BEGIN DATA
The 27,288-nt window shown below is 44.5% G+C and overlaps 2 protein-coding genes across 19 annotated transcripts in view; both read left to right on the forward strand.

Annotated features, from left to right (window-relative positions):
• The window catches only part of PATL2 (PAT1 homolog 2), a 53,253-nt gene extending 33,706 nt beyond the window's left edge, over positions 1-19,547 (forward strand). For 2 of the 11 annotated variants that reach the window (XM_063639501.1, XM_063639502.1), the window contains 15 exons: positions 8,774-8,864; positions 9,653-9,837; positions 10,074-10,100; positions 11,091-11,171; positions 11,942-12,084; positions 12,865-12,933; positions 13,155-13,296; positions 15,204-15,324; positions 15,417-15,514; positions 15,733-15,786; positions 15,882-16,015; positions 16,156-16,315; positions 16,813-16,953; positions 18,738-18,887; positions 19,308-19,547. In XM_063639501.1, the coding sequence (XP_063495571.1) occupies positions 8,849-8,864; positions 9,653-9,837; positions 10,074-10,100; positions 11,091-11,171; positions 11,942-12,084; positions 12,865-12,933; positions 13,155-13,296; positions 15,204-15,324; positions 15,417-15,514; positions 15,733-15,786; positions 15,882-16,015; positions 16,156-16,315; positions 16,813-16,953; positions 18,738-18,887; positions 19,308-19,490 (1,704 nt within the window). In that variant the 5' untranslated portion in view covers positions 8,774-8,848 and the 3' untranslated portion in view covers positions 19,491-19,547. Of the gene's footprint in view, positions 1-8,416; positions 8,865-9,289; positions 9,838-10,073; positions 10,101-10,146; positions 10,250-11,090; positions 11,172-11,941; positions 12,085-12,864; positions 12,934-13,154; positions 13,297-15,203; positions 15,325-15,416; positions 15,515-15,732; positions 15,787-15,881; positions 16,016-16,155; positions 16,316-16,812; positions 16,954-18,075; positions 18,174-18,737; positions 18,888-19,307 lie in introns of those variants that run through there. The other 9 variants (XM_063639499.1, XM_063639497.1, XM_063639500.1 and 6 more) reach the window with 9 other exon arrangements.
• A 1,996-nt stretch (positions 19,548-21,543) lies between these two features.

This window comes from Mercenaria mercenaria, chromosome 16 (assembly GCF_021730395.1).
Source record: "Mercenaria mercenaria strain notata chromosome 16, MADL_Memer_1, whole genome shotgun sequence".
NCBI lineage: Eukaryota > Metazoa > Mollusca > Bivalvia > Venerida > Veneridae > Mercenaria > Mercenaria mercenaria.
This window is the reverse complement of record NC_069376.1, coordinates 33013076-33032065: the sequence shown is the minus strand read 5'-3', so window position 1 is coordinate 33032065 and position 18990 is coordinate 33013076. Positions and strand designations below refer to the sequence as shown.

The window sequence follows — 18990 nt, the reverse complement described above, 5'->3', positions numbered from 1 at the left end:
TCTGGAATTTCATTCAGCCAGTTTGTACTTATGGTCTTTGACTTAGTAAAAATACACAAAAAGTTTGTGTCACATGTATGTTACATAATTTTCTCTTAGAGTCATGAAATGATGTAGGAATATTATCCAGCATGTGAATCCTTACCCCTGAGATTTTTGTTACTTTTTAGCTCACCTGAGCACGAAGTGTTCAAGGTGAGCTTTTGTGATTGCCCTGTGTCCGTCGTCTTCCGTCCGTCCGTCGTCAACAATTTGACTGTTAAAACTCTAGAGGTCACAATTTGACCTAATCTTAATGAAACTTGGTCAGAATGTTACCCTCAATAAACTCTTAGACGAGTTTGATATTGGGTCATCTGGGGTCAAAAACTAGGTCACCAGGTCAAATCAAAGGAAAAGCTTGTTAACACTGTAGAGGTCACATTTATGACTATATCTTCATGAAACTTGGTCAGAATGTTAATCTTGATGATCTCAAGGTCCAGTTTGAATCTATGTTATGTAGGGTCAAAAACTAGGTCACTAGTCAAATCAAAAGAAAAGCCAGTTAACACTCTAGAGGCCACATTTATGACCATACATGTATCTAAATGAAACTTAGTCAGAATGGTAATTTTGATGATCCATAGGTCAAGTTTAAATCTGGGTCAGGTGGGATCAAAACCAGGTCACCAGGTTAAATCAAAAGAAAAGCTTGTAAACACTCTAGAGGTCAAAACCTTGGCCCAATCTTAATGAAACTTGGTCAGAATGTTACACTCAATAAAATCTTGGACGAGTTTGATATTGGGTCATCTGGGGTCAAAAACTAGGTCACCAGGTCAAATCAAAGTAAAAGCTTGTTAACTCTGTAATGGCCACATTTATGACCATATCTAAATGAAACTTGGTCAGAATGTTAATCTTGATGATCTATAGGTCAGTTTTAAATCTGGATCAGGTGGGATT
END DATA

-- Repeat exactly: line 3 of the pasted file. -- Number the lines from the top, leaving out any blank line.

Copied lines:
• The window catches only part of PATL2 (PAT1 homolog 2), a 53,253-nt gene extending 33,706 nt beyond the window's left edge, over positions 1-19,547 (forward strand). For 2 of the 11 annotated variants that reach the window (XM_063639501.1, XM_063639502.1), the window contains 15 exons: positions 8,774-8,864; positions 9,653-9,837; positions 10,074-10,100; positions 11,091-11,171; positions 11,942-12,084; positions 12,865-12,933; positions 13,155-13,296; positions 15,204-15,324; positions 15,417-15,514; positions 15,733-15,786; positions 15,882-16,015; positions 16,156-16,315; positions 16,813-16,953; positions 18,738-18,887; positions 19,308-19,547. In XM_063639501.1, the coding sequence (XP_063495571.1) occupies positions 8,849-8,864; positions 9,653-9,837; positions 10,074-10,100; positions 11,091-11,171; positions 11,942-12,084; positions 12,865-12,933; positions 13,155-13,296; positions 15,204-15,324; positions 15,417-15,514; positions 15,733-15,786; positions 15,882-16,015; positions 16,156-16,315; positions 16,813-16,953; positions 18,738-18,887; positions 19,308-19,490 (1,704 nt within the window). In that variant the 5' untranslated portion in view covers positions 8,774-8,848 and the 3' untranslated portion in view covers positions 19,491-19,547. Of the gene's footprint in view, positions 1-8,416; positions 8,865-9,289; positions 9,838-10,073; positions 10,101-10,146; positions 10,250-11,090; positions 11,172-11,941; positions 12,085-12,864; positions 12,934-13,154; positions 13,297-15,203; positions 15,325-15,416; positions 15,515-15,732; positions 15,787-15,881; positions 16,016-16,155; positions 16,316-16,812; positions 16,954-18,075; positions 18,174-18,737; positions 18,888-19,307 lie in introns of those variants that run through there. The other 9 variants (XM_063639499.1, XM_063639497.1, XM_063639500.1 and 6 more) reach the window with 9 other exon arrangements.